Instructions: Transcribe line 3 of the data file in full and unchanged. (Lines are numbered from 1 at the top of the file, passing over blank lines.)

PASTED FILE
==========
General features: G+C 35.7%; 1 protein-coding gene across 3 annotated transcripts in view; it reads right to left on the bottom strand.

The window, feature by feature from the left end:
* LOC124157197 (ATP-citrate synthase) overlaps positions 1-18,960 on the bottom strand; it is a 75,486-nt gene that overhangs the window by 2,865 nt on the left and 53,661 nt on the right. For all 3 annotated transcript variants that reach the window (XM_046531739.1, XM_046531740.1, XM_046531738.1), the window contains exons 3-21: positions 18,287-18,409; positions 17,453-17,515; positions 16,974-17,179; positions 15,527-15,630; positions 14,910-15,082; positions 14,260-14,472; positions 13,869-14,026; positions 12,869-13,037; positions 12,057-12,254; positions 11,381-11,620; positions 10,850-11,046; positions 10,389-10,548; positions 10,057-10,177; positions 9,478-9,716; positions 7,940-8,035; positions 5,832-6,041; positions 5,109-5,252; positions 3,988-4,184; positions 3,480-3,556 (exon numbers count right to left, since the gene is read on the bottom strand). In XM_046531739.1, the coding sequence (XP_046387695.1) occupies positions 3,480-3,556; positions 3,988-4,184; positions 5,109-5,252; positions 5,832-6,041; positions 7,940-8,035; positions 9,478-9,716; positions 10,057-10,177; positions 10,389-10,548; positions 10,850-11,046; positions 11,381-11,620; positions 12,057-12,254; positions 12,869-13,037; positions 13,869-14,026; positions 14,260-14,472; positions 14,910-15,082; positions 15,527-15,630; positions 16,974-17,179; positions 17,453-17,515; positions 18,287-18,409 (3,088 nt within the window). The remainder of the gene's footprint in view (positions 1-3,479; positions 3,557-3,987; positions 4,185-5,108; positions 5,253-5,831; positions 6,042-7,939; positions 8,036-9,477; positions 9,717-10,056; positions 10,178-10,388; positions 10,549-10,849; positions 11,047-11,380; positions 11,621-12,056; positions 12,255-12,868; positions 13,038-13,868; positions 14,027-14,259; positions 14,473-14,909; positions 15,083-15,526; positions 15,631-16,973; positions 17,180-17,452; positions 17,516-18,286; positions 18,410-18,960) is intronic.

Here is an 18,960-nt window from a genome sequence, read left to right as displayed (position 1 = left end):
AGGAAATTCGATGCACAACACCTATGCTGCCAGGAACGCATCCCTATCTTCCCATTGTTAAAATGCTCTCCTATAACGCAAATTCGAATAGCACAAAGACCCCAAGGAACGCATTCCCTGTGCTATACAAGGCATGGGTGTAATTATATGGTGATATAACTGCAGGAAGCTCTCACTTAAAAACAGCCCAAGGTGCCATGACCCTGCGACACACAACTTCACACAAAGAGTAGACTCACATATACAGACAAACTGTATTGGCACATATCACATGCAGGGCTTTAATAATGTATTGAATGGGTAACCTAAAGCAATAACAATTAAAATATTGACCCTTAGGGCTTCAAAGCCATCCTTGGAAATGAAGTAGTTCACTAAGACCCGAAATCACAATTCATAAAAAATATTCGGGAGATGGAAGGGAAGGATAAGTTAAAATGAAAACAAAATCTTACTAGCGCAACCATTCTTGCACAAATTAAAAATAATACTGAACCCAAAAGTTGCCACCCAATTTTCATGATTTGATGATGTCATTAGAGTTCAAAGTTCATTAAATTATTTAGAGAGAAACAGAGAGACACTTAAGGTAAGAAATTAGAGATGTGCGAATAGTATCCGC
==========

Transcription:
* LOC124157197 (ATP-citrate synthase) overlaps positions 1-18,960 on the bottom strand; it is a 75,486-nt gene that overhangs the window by 2,865 nt on the left and 53,661 nt on the right. For all 3 annotated transcript variants that reach the window (XM_046531739.1, XM_046531740.1, XM_046531738.1), the window contains exons 3-21: positions 18,287-18,409; positions 17,453-17,515; positions 16,974-17,179; positions 15,527-15,630; positions 14,910-15,082; positions 14,260-14,472; positions 13,869-14,026; positions 12,869-13,037; positions 12,057-12,254; positions 11,381-11,620; positions 10,850-11,046; positions 10,389-10,548; positions 10,057-10,177; positions 9,478-9,716; positions 7,940-8,035; positions 5,832-6,041; positions 5,109-5,252; positions 3,988-4,184; positions 3,480-3,556 (exon numbers count right to left, since the gene is read on the bottom strand). In XM_046531739.1, the coding sequence (XP_046387695.1) occupies positions 3,480-3,556; positions 3,988-4,184; positions 5,109-5,252; positions 5,832-6,041; positions 7,940-8,035; positions 9,478-9,716; positions 10,057-10,177; positions 10,389-10,548; positions 10,850-11,046; positions 11,381-11,620; positions 12,057-12,254; positions 12,869-13,037; positions 13,869-14,026; positions 14,260-14,472; positions 14,910-15,082; positions 15,527-15,630; positions 16,974-17,179; positions 17,453-17,515; positions 18,287-18,409 (3,088 nt within the window). The remainder of the gene's footprint in view (positions 1-3,479; positions 3,557-3,987; positions 4,185-5,108; positions 5,253-5,831; positions 6,042-7,939; positions 8,036-9,477; positions 9,717-10,056; positions 10,178-10,388; positions 10,549-10,849; positions 11,047-11,380; positions 11,621-12,056; positions 12,255-12,868; positions 13,038-13,868; positions 14,027-14,259; positions 14,473-14,909; positions 15,083-15,526; positions 15,631-16,973; positions 17,180-17,452; positions 17,516-18,286; positions 18,410-18,960) is intronic.